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Did you know that as of January 1, 2024, the Corporate Transparency Act enacted by Congress requires many companies to report beneficial ownership information to the US Treasury Financial Crimes Enforcement Network (FinCEN)? Beneficial ownership information (BOI), as defined by FinCEN, is identifying information about the individuals who directly or indirectly own or control a company. Please review the BOI links on our website to see if you are required to report to FinCEN.

Secretary of State Mark Hammond Urges Donors to Give Wisely in the Aftermath of Hurricane Ian

Mon, 10/03/2022

(COLUMBIA) – Today South Carolina Secretary of State Mark Hammond cautioned donors to give wisely when supporting communities affected by Hurricane Ian. 
“The people of Florida and coastal South Carolina who were impacted by this monster storm need our assistance, and I know that South Carolinians will step up to help anyway they can,” said Secretary Hammond.  “I encourage donors to practice wise charitable giving so that their contributions will go to those who need it the most.” 

Secretary Hammond urges donors to follow these guidelines when donating to charities claiming to assist disaster-impacted communities:

Consider limiting your contributions to charities that have a long track record of providing aid during natural disasters.  Donors should restrict their donations to charities with a history of transparency and accountability, and that have the infrastructure to deliver resources to affected areas.  “Unfortunately, during times of crisis, scammers take advantage of people’s generosity,” said Secretary Hammond.  “Fly-by-night organizations also pop up and ask for donations.  Newly formed charities may have good intentions, but may also lack the infrastructure to get aid to where it’s needed.  That is why it’s important to always research an organization before making a donation.”  Donors can research charities by using the Charity Search feature on the Secretary of State’s website at  There you can see if a charity is registered to solicit in South Carolina and review its most recent financial information, including the organization’s most recently filed financial report.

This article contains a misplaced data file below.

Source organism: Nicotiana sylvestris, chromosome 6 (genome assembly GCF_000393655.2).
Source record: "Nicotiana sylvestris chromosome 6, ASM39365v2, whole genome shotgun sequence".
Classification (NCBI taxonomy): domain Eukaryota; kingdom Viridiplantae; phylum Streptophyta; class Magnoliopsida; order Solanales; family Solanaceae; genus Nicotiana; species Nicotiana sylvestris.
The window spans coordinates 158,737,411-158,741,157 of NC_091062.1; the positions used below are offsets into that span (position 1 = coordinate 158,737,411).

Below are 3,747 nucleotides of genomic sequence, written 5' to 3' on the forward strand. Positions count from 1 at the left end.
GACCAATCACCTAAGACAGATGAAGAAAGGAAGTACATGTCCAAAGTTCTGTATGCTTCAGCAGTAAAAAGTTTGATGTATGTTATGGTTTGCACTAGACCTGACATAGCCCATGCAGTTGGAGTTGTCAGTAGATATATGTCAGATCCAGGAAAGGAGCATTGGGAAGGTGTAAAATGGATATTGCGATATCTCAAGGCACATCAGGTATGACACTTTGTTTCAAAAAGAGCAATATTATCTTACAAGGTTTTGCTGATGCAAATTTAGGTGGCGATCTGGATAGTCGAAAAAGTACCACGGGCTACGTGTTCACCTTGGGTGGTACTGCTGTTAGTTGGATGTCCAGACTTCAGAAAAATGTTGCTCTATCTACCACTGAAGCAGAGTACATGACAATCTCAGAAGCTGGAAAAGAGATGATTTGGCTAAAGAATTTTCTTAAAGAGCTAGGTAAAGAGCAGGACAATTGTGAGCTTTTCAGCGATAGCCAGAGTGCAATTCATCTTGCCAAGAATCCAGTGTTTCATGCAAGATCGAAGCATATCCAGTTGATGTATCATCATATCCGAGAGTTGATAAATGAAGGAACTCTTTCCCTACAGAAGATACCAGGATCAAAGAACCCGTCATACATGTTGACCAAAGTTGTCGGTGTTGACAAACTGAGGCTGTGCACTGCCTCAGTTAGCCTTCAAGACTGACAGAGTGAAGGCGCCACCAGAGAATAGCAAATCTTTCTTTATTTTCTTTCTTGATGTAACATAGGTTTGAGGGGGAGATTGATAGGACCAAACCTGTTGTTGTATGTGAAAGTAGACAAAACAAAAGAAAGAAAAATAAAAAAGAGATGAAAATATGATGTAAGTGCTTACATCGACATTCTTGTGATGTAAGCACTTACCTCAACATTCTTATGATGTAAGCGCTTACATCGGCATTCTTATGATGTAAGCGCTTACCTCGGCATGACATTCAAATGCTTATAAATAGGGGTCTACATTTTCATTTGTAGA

Don’t feel pressured to make a contribution right away.  If a charity asking for a donation is legitimate, it will welcome the opportunity for you to ask questions about how your contribution will be used.  Always ask how much of your donation will go to the charitable organization.  If you are being solicited by a professional solicitor, it is required by law to disclose that it is being paid to solicit, and, if asked, how much it is being paid.  Also, be aware that crowdfunding platforms charge fees for their services, which are deducted from your charitable donation.

Protect yourself from identity theft.  Scammers will use a crisis as an opportunity to steal both your money and your identity.  Never give out your Social Security number in response to a charitable solicitation, and only use your credit card to donate to reputable organizations.  To learn more about identity theft, or to report an incident involving identity theft, please visit the South Carolina Department of Consumer Affairs website at

Notify the Secretary of State’s Office if you have any questions or concerns about a charity.  If you have a question about a charitable organization, you can always contact the Secretary of State’s Division of Public Charities at or 1-888-CHARITI (242-7484).  If you would like to submit a complaint about a charity, professional fundraiser, or raffle, you can use the Online Charitable Solicitation Complaint Form at to file a confidential complaint 24 hours a day, 7 days a week. 

“Our prayers are with everyone who has been harmed by Hurricane Ian, and the people of South Carolina are ready and willing to assist,” said Secretary Hammond.  “For those inclined to contribute to the recovery efforts, please remember to give from the heart, but always give smart.”